The Hannover CL.II was an escort fighter, produced in Germany during World War I, designed in response to a 1917 requirement by the Idflieg for such a machine to protect reconnaissance aircraft over enemy territory. It was a compact biplane of largely conventional configuration with single-bay staggered wings of unequal span. The fuselage was a thin plywood paneled, wooden monocoque design, very similar to the style of fuselage in Robert Thelen's Albatros series of single-seat fighters. The main units of the fixed tailskid undercarriage were linked by a cross-axle, and the pilot and tail gunner sat in tandem, open cockpits, with the gunner's cockpit elevated above the line of the upper fuselage to afford him a greater field of fire. For the same purpose, the aircraft featured an unusually compact empennage, with a short fin and a biplane tail unit that allowed the rear gunner to have a larger field of aftwards fire when defending the aircraft. Smaller than the usual C-class reconnaissance aircraft, it was easy for enemy pilots to mistake it for a single-seat fighter; a mistake that would bring them into the line of fire of the tail gun when closing from astern.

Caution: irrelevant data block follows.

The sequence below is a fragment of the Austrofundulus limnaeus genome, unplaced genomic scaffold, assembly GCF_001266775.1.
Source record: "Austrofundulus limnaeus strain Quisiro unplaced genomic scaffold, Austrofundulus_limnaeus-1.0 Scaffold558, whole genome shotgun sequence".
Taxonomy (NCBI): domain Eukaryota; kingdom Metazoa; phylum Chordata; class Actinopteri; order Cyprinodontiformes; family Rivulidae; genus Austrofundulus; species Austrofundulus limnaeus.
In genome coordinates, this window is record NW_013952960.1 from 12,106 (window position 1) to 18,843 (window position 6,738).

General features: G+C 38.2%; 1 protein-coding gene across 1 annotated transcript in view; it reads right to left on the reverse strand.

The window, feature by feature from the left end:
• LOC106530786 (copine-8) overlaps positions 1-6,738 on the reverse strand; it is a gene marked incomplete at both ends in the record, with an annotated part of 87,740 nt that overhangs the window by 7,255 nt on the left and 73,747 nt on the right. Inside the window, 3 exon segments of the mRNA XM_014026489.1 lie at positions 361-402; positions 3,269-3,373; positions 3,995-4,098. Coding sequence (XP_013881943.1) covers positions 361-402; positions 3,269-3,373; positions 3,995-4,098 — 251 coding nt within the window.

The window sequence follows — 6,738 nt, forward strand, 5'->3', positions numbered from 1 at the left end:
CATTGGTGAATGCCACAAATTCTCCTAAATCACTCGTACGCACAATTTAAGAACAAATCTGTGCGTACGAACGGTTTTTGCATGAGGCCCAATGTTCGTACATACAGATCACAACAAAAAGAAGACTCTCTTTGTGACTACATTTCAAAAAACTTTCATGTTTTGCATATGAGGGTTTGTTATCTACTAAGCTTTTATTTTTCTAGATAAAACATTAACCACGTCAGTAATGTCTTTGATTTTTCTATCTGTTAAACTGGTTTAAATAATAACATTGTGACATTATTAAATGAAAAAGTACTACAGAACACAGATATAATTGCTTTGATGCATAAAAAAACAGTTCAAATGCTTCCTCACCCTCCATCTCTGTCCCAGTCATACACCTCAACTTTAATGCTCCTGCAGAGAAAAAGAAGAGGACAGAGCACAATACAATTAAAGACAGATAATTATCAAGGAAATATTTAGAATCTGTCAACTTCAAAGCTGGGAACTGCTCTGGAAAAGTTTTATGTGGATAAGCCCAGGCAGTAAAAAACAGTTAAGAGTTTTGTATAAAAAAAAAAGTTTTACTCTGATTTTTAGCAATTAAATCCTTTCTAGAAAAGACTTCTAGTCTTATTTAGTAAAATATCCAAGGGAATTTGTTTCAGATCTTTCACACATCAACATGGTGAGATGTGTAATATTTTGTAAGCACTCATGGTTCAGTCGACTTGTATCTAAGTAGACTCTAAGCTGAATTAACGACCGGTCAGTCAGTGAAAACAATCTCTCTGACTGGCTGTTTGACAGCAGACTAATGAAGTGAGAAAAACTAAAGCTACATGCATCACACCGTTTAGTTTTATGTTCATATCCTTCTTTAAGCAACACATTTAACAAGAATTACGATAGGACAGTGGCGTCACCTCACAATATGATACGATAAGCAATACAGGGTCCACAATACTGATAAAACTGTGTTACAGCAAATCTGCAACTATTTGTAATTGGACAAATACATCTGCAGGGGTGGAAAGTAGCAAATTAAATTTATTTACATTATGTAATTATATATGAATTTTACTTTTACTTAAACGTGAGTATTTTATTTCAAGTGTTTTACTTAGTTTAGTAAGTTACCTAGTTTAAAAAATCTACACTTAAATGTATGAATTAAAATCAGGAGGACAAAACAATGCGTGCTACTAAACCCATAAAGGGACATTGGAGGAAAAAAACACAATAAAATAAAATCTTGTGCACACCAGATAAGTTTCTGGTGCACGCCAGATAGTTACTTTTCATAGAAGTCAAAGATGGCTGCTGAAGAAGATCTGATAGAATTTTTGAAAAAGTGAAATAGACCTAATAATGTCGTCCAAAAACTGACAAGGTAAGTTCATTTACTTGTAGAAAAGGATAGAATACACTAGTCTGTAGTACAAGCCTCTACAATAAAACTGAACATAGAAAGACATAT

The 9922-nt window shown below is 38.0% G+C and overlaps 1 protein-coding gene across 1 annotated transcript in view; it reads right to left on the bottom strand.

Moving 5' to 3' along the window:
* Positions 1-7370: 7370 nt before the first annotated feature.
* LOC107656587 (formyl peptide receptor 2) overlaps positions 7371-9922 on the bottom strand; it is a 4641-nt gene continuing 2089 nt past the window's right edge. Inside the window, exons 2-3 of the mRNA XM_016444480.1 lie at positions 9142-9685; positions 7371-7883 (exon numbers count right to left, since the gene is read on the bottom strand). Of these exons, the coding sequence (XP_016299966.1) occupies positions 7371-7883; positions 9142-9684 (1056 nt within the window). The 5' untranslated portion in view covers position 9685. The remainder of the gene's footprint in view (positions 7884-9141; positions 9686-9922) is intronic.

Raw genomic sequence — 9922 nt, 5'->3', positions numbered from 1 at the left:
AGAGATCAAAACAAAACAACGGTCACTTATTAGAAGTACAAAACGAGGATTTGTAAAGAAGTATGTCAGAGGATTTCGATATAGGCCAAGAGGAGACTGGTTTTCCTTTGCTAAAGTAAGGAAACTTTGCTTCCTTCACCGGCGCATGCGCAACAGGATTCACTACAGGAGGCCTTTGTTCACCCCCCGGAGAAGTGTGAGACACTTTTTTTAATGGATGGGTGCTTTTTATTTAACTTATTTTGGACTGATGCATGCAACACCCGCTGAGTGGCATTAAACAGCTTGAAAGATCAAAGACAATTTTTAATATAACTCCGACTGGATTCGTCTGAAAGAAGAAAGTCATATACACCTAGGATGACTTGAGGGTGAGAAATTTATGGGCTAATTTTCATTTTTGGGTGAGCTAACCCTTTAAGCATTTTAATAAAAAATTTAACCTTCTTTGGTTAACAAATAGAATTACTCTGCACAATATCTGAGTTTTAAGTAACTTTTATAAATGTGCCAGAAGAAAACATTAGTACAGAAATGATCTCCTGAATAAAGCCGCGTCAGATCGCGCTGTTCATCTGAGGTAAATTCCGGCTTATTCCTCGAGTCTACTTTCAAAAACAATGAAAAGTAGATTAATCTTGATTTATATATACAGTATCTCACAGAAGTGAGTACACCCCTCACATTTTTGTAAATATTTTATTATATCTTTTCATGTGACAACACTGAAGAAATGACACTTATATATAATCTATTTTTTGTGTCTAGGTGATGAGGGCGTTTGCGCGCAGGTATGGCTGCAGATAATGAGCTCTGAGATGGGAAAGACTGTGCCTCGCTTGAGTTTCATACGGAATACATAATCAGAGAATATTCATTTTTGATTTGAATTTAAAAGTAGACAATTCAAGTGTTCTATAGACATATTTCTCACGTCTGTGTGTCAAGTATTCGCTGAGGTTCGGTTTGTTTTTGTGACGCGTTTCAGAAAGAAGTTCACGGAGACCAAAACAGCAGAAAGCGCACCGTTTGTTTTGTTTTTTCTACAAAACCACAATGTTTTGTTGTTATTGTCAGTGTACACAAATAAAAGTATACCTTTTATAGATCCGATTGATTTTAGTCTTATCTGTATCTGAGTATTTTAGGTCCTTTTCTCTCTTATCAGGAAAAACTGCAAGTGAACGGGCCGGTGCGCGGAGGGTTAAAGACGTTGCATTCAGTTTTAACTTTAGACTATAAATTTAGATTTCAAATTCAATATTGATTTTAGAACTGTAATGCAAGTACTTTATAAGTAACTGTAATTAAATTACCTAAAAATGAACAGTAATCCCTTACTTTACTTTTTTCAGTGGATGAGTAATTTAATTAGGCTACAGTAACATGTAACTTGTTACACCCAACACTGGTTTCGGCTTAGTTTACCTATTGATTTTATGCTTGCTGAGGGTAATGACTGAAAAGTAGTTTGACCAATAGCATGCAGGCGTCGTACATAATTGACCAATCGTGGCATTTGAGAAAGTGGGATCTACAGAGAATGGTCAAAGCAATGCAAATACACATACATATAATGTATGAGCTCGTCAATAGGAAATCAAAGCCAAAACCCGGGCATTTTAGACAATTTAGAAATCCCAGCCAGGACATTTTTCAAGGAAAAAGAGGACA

The CL.II was also produced under licence by LFG, under the designation CL.IIa. The type was widely produced, and as the war continued, was increasingly employed as a ground attack machine, remaining in service in this role right up until the Armistice.
A copy of Hannover CL.II, named CWL SK-1 Słowik, was the first aircraft built in independent Poland, in CWL in Warsaw in 1919. It however crashed during a public flight on August 23, 1919 in Warsaw, due to faulty bracing wires, killing its constructor Karol Słowik.
- Crew: Two, pilot and gunner
- Length: 7.80 m (25 ft 7 in)
- Wingspan: 11.95 m (39 ft 3 in)
- Height: 2.75 m (9 ft 0 in)
- Wing area: 33.8 m2 (364 ft2)
- Empty weight: 750 kg (1,650 lb)
- Gross weight: 1,110 kg (2,450 lb)
- Powerplant: 1 × Argus As.III, 134 kW (180 hp)
- Maximum speed: 165 km/h (103 mph)
- Endurance: 3 hours 30 min
- Service ceiling: 7,500 m (24,600 ft)
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- Morgała, Andrzej. O samolocie inż. Słowika raz jeszcze in: "Lotnictwo z szachownicą" nr. 21(1/2007), pp.30-33 (Polish)
- Taylor, Michael J. H. (1989). Jane's Encyclopedia of Aviation. London: Studio Editions. pp. 468.
- World Aircraft Information Files. London: Bright Star Publishing. pp. File 986 Sheet 09.
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